Getting the news first. Being granted audiences with inspiring people. Eating and drinking very delicious things. These are just some of the perks of having the title “Editor, Broadsheet Perth” embossed on your business card.
Traditionally, December is prime time for year-that-was wraps from media types. “It’s been a big 12 months” is a common refrain, but – more than most – 2017 felt like a real watershed.
The biggest news, I think it’s safe to say, was Australia voting yes to same-sex marriage in November and parliament passing the same-sex marriage act in December. In this era of Trump, narrow-mindedness and barely concealed hate, this story was a rousing reminder of the power of the human spirit. It was a privilege to be able to publish an op-ed from journalist and long-time LGBTIQ activist Paul Van Lieshout and photographer Danika Zuks’s shots from the same-sex-survey results announcement at the Northbridge piazza. I was moved by both, and I can only imagine what the news meant for the city’s LGBTIQ community.
I was similarly moved by the city of Fremantle’s gutsy decision to replace its traditional Australia Day celebrations with the inaugural One Day in Fremantle, a “culturally inclusive” alternative to January 26. Being able to run an op-ed from Indigenous-rights campaigner Richard Walley OAM was another highlight of my working year. Like Walley, I believe future generations will look back at the city of Freo’s courageous move as another landmark moment. It’s a joy to be able to get behind such an important cause.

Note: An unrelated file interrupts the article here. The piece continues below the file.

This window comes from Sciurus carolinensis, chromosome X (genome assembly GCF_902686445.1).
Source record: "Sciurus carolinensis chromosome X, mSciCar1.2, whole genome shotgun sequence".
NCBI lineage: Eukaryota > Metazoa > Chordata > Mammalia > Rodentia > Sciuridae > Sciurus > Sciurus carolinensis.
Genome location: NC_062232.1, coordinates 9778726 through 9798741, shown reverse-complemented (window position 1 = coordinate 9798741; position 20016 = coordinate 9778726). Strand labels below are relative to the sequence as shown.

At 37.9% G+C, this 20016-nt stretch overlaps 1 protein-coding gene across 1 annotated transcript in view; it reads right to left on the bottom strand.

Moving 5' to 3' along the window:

Food and drink remains the cornerstone of Broadsheet’s Perth coverage. News of Restaurant Amuse’s closure was one of the site’s biggest stories. While the restaurant continues to be missed, its legacy lives on via alum that include David Pynt of Singaporean modern barbeque restaurant Burnt Ends – currently ranked at number 53 on the World’s 50 Best Restaurants list – and Paul Iskov of native-food pop-up Fervor.
We were similarly saddened to announce that North Perth’s beloved Italian deli Di Chiera Brothers was calling time on its 64-year career. Greenhouse’s closure was another of the year’s lowlights. Although founders Joost Bakker, Matt Stone and Paul Aron were no longer involved with the project at the time of the announcement, the news was an opportunity for the trio to reflect on the project’s groundbreaking sustainability efforts. Also from the department of green thinking and cooking: encouraging news that chef Melissa Palinkas is taking steps to ban plastic from the Young George kitchen.
While hardly new, Italian cuisine was the year’s big mover in food circles, as evinced by openings such as Gazette, Canteen Pizza and Rossonero. Post at State Buildings switching its focus to cucina Italiano was another tick for the red, green and white. And the city’s collective thirst for hands-off, “natural wine” continues to grow.
Perth’s arts scene continues to surprise and challenge. The programming at AGWA is diverse and delightful, while the Perth Festival – nee the Perth International Arts Festival and Australia’s longest-running art festival – elegantly rebukes the notion Perth is a cultural wasteland.
Like I was saying, 2017 has been a big 12 months. It’s been a privilege sharing them with you and we’re looking forward to doing more of the same in the new year. Thanks for your support and being part of the Broadsheet Perth story. Have a great – and safe – break and we’ll pick up where we left off in 2018.